This report presents the results of the Hoopa Tribal Environmental Protection Agency’s (Hoopa TEPA) water quality monitoring within the Hoopa Valley Indian Reservation for the years 2008 to 2012. Hoopa TEPA is a member of the Klamath Basin Tribal Water Quality Work Group (Work Group) and has worked to develop and implement shared water quality monitoring protocols with the Yurok Tribe and the Karuk Tribe who also conduct monitoring in the Trinity and Lower Klamath basins.
Samples were collected by Hoopa TEPA staff at two stations: the Klamath River at Saints Rest Bar and the Trinity River at Hoopa. The beginning and end of the sampling season varied by year, with samples collected from mid or late May through early or mid-October. Sampling frequency was generally monthly in 2008 and bi-weekly (every two weeks) in 2009-2012. Water samples were collected and analyzed for nutrients, chlorophyll-a, algal toxins, phytoplankton species (i.e., free-floating algae), and other chemical parameters. Periphyton samples (i.e., algae attached the riverbed) were collected by scraping a fixed area from river cobbles and then analyzed for chlorophyll-a and algal species. The laboratory analyses of the water and periphyton samples were performed using funds awarded to the Klamath Basin Tribal Water Quality Work Group by the U.S. EPA Region 9.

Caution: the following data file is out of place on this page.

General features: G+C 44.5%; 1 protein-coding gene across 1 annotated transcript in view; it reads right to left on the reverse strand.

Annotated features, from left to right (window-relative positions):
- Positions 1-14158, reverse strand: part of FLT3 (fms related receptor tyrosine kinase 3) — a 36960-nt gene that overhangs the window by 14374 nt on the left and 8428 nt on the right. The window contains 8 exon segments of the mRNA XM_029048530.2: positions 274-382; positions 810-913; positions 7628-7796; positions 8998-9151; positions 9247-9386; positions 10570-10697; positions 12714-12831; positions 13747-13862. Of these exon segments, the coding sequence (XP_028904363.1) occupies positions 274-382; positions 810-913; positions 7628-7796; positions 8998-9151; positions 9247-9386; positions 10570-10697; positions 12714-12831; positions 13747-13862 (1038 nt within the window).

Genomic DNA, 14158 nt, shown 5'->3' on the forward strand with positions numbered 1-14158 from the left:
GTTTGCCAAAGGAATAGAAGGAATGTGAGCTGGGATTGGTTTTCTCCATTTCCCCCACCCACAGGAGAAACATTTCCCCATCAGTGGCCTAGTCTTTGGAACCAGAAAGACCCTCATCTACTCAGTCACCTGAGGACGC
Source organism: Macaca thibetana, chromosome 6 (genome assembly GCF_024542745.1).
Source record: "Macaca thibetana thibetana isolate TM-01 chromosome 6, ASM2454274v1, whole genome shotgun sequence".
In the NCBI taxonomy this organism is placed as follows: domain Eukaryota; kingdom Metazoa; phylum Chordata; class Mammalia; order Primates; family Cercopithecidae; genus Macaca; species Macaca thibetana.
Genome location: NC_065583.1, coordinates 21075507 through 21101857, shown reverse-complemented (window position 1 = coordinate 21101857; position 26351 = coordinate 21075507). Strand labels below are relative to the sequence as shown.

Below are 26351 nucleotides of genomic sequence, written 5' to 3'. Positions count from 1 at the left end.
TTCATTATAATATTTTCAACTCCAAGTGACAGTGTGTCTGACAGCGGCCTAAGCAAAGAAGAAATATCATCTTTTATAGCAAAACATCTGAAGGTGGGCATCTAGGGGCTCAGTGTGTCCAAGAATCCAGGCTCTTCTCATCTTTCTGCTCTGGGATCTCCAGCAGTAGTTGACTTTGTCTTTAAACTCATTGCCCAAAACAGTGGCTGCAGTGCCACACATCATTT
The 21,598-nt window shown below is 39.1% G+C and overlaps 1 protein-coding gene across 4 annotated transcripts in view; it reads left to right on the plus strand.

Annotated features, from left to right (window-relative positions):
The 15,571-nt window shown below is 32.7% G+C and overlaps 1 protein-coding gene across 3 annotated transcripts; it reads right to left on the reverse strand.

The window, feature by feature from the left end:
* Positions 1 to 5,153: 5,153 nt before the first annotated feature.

In the report, sampling results are compared with the water quality standards from the Hoopa Tribe’s Water Quality Control Plan. Concentrations of most nitrogen, phosphorus, and carbon parameters were almost always higher at the Klamath River site than the Trinity River site. Exceedances of the Tribe’s nutrient criteria of 0.035 mg/L total phosphorus (TP) and 0.2 mg/L total nitrogen (TN) were common at the Klamath River site (67% and 60%, respectively) but rare at the Trinity River site (4% and 2%, respectively).Keyword Tags: